Student loan bill passes Senate, awaits House

By Donald R. Roth Jr.

If it becomes a law, a bill passed by the U.S. Senate Friday would make it easier for college students to get loans.

The bill, which was passed 93-1 by the Senate, would grant a seven year extension to the Higher Education Act of 1965.

The Higher Education Act governs almost all aspects of loans and grants which are available to college students. It also deals with aid to black institutions, libraries and colleges.

Sen. Paul Simon, D-Illinois, was intimately involved in parts of the bill. “A better student loan program would expand educational opportunity and invest more in our people,” Simon said. “Opening post-secondary education to all who seek it is, in the end, not so much a gift to them as it is a gift to ourselves.”

One important contribution Simon made to the bill was improving the current loan rehabilitation program, said David Carle, Simon’s press secretary.

When a borrower defaults on a loan, the new payment schedule will reflect the borrower’s new income. This would allow people on welfare who default on their loans to start making payments and qualify for a Pell Grant.

Another Simon provision in the Higher Education Bill would provide students with relief in case they were defrauded by their school or the school shut down, Carle said.

While other bills exclude part-time students, this bill included a provision that would allow part-time students to get Pell Grants for up to five semesters, Carle said.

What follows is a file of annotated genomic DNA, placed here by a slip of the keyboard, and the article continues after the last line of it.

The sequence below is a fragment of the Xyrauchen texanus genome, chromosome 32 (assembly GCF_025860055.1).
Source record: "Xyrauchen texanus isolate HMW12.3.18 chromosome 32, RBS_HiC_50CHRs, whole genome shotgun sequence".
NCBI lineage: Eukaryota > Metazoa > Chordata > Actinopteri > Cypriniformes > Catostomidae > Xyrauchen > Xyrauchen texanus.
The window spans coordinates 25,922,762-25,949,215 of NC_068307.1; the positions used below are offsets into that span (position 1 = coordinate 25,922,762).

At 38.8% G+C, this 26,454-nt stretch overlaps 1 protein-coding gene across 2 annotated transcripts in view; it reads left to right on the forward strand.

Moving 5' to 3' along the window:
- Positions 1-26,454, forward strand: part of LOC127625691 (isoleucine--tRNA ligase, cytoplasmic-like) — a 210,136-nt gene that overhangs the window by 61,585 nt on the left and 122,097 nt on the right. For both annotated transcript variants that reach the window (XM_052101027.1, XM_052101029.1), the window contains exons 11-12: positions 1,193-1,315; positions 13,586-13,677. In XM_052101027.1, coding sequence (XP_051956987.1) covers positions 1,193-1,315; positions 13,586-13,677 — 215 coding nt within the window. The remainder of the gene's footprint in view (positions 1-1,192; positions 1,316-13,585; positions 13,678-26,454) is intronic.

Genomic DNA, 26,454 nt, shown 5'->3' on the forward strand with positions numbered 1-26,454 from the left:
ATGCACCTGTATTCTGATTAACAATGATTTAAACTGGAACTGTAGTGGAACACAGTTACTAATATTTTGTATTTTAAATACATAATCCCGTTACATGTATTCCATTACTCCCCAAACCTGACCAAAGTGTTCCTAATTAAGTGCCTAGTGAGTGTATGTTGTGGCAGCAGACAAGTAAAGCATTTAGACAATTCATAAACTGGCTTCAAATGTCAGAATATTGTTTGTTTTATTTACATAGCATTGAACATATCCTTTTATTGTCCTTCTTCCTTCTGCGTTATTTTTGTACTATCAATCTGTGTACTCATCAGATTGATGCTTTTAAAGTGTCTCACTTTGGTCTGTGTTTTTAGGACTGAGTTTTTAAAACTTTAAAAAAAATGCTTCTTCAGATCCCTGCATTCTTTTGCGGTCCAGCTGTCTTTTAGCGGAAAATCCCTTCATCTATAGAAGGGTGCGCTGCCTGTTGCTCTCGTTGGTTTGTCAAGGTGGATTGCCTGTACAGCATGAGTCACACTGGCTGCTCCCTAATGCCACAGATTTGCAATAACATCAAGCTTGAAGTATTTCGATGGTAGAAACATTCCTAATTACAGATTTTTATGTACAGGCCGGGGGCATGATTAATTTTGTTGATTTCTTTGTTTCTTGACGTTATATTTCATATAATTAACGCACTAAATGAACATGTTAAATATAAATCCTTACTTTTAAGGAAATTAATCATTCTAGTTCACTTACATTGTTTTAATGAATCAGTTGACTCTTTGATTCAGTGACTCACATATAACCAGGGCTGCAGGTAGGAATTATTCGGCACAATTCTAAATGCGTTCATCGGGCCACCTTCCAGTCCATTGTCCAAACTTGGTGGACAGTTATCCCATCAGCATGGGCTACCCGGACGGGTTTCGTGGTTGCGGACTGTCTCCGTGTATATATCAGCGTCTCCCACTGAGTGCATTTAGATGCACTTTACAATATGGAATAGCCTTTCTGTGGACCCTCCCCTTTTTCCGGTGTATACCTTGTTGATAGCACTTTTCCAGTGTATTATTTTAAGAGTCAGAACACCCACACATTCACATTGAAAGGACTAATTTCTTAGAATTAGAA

One of the most impact-oriented measures included in the Higher Education Bill is that it increases annual loan limits in the Stafford Loan Program.

The increase would be from $2,625 to $3,000 for first and second year students and from $4,000 to $5,000 for other undergraduates, Carle said.

Graduate students would be eligible for $2,500 more under the bill, he said.

The increase in money available to students also means an increase in interest rates applied to the loans.

Rates would increase from 8 to 9 percent during the first four years, and would use a variable rate capped at 11 percent up from 10 percent thereafter, Carle said.

Concerns of middle-income families have also been addressed in the bill.

“It would raise the maximum family income that a family of four can earn from $30,000 to $40,000 and still qualify for Pell Grants,” Carle said.

He said the bill also would authorize $700 million for colleges to pay for work-study programs. It would increase the share the federal government pays for work-study programs from 70 percent to 75 percent.

“The most important thing we can do to improve our productivity is to invest in our human resources,” Simon said.

The next step for the bill will be the U.S. House of Representatives.